“My strategy generally was to accept, be boring, or largely talk about them… and therefore not give the impression that I was a useful source of information.”
He said he accepted Sir Paul Stephenson’s premise that he needed to engage with the media as commissioner, but said he was concerned over dinner meetings with News International. He said:
“My concern would be that it was fine to meet in the office over a cup of coffee at that stage, but whether it was appropriate to have dinner would be a matter of his judgment.”
The inquiry heard the MPA questioned acting commissioner Tim Godwin over other senior officers meeting with News International employees. Malthouse added:
“My judgment was that while it wasn’t necessarily the way I would have operated, Sir Paul Stephenson was a man of great integrity, the most senior police officer in the land. If I’d for one moment lost any trust in him then we had a fairly major problem and as I said earlier, our relationship had to be based on a very high degree of trust.”
Catherine Crawford, chief executive of the Mayor’s Office for Police and Crime and former head of the MPA, said Operation Weeting had to be balanced against a “whole range of activities that need to be pursued”, but said she had never witnessed any improper pressure on the Met to follow a particular line by the MPA or force commissioners. She stressed the need for simple and easily understood policies on police and press relationships. She said:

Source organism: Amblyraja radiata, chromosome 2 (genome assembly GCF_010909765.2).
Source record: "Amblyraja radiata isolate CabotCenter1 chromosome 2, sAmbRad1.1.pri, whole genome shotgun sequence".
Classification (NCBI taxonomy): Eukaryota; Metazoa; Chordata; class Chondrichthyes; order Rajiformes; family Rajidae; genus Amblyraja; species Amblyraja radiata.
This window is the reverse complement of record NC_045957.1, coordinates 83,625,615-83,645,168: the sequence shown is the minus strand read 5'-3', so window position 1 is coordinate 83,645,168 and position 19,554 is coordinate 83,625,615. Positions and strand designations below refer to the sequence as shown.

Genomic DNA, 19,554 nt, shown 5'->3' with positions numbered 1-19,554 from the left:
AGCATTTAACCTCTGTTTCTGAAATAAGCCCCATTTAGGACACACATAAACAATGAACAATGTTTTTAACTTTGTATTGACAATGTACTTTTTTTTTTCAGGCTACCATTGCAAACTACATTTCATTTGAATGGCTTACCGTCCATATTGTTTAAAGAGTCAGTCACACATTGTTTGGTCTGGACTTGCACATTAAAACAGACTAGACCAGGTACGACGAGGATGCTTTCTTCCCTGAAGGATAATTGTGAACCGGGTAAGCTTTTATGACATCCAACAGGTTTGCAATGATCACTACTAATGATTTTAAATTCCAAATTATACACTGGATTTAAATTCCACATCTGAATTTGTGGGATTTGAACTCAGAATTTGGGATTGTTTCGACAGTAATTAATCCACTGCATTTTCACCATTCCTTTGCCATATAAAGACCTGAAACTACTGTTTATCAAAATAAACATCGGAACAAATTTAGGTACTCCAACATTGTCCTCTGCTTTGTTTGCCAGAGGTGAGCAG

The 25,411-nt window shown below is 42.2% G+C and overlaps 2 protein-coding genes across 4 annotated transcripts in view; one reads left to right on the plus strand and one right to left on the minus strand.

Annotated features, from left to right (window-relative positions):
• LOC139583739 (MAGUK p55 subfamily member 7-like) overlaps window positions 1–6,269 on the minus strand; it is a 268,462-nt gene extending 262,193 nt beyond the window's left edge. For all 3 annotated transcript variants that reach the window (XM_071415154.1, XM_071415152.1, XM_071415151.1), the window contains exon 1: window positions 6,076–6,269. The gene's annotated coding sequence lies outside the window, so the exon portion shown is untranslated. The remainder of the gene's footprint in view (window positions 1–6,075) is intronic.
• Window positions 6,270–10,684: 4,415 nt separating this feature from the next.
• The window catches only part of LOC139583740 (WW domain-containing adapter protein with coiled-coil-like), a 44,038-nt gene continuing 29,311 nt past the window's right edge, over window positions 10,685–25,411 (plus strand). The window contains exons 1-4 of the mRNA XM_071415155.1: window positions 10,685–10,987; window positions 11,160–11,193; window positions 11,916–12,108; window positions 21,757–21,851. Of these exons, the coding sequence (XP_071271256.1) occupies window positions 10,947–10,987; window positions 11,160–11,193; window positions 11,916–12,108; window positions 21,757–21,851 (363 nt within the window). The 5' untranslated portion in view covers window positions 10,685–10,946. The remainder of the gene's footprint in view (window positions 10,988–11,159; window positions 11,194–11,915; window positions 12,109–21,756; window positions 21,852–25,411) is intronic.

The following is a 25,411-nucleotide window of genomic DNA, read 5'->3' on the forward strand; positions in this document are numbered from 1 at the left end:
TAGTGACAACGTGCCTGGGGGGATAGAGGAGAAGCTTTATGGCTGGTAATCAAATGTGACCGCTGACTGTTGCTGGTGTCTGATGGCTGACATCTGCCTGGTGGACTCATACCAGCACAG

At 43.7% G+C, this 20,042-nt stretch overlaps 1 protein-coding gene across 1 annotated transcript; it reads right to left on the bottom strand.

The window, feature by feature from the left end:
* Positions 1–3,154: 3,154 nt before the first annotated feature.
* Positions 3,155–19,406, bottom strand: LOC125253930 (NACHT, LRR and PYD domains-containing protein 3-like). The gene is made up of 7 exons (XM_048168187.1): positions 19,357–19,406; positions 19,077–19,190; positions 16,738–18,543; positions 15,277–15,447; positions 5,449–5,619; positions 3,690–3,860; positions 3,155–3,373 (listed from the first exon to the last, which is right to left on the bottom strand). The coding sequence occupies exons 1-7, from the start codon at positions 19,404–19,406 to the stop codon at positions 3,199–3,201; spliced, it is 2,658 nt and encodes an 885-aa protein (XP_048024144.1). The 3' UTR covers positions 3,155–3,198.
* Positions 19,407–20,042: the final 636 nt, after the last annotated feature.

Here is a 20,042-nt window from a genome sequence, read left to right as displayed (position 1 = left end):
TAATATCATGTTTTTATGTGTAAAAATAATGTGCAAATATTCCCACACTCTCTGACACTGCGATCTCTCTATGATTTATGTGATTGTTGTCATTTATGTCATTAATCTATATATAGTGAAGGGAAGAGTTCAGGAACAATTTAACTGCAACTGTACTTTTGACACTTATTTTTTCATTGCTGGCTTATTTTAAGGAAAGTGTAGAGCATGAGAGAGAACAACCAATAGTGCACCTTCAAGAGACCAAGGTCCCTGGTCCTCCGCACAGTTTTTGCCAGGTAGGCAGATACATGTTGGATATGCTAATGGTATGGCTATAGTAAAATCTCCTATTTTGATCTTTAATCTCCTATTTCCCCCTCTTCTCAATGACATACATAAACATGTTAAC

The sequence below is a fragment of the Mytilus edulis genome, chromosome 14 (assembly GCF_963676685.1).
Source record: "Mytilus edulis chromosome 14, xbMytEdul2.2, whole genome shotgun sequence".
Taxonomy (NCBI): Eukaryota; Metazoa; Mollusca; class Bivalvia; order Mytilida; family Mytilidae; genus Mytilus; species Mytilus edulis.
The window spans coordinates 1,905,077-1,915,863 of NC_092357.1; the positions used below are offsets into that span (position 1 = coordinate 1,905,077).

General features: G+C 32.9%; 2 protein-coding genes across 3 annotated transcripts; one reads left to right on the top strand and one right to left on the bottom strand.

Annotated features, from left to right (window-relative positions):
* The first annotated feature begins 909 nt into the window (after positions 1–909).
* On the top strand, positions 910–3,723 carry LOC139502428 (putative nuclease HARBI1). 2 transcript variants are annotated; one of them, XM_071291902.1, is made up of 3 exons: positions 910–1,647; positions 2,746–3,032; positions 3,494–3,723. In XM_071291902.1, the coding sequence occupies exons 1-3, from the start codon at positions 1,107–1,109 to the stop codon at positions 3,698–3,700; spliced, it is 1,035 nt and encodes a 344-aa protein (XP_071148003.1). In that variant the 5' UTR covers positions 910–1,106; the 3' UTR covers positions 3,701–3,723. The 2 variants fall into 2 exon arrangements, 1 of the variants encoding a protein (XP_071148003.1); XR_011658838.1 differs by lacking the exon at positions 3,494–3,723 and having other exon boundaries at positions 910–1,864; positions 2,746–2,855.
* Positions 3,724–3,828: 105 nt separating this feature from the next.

“I have heard evidence before this inquiry which suggests that the more that you try to define and set down rules and hamper discretion, the less likely you are to change a culture in a way that accepts a standard of behaviour as appropriate, rather than a rigid adherence to rules which can never define or set out every single possible contingency that you might come across.”
During the afternoon hearing, Chief Constable Mike Cunningham, head of the Association of Chief Police Officers’ professional standards portfolio, said three sets of ACPO guidance would be ready in draft form next month for consultation. He said:
“We clearly, I think, acknowledge and agree with HMIC that national guidance is required in these areas. We previously haven’t had national standards in relation to the three areas I’ve discussed. What will be a challenge will be to phrase that guidance in such a way as it can be applied to very different circumstances, yet sufficiently detailed to be meaningful. That’s the balance were trying to strike.”